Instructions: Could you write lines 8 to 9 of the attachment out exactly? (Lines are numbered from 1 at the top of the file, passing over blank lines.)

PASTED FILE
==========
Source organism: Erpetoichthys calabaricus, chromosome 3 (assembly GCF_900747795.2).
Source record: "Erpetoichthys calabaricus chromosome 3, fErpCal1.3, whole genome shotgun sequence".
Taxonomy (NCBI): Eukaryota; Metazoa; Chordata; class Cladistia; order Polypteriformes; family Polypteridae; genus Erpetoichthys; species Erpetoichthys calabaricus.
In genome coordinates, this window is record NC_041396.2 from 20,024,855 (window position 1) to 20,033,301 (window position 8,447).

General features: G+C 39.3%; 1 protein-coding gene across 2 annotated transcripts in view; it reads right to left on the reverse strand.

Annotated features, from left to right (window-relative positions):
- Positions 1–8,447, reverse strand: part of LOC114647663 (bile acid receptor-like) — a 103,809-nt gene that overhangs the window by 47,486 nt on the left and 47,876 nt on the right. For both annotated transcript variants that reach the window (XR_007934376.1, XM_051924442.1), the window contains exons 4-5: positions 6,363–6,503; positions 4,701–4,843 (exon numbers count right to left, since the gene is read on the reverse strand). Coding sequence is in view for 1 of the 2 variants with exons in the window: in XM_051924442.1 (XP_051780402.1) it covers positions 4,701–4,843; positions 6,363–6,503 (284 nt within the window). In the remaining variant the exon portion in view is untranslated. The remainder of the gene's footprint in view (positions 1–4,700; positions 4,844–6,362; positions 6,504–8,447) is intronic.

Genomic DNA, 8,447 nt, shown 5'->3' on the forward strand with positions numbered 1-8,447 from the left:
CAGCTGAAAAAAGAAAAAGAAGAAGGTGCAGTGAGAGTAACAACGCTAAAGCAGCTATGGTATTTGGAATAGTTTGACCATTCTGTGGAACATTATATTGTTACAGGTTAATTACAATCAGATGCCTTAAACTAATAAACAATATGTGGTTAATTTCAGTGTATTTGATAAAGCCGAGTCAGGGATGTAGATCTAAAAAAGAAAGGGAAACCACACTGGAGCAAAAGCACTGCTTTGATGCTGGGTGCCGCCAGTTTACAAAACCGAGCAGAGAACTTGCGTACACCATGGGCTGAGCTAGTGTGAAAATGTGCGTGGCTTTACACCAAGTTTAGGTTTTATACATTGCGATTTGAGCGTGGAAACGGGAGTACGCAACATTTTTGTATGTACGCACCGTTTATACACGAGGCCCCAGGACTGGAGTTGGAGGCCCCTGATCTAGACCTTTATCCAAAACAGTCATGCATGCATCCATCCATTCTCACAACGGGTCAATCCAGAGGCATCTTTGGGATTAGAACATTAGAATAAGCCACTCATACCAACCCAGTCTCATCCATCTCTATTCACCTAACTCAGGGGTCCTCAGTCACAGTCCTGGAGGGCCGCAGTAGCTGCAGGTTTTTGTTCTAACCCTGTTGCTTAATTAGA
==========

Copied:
Genomic DNA, 8,447 nt, shown 5'->3' on the forward strand with positions numbered 1-8,447 from the left:
CAGCTGAAAAAAGAAAAAGAAGAAGGTGCAGTGAGAGTAACAACGCTAAAGCAGCTATGGTATTTGGAATAGTTTGACCATTCTGTGGAACATTATATTGTTACAGGTTAATTACAATCAGATGCCTTAAACTAATAAACAATATGTGGTTAATTTCAGTGTATTTGATAAAGCCGAGTCAGGGATGTAGATCTAAAAAAGAAAGGGAAACCACACTGGAGCAAAAGCACTGCTTTGATGCTGGGTGCCGCCAGTTTACAAAACCGAGCAGAGAACTTGCGTACACCATGGGCTGAGCTAGTGTGAAAATGTGCGTGGCTTTACACCAAGTTTAGGTTTTATACATTGCGATTTGAGCGTGGAAACGGGAGTACGCAACATTTTTGTATGTACGCACCGTTTATACACGAGGCCCCAGGACTGGAGTTGGAGGCCCCTGATCTAGACCTTTATCCAAAACAGTCATGCATGCATCCATCCATTCTCACAACGGGTCAATCCAGAGGCATCTTTGGGATTAGAACATTAGAATAAGCCACTCATACCAACCCAGTCTCATCCATCTCTATTCACCTAACTCAGGGGTCCTCAGTCACAGTCCTGGAGGGCCGCAGTAGCTGCAGGTTTTTGTTCTAACCCTGTTGCTTAATTAGA